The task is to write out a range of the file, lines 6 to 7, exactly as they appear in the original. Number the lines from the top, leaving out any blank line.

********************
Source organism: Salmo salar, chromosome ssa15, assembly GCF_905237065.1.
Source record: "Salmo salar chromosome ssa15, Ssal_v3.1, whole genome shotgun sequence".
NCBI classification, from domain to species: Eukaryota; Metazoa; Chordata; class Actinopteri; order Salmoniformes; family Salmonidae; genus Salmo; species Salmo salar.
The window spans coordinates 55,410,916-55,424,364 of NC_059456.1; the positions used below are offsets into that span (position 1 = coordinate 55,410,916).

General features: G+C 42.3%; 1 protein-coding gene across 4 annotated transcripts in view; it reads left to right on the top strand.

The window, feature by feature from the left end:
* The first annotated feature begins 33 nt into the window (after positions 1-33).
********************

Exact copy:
The window, feature by feature from the left end:
* The first annotated feature begins 33 nt into the window (after positions 1-33).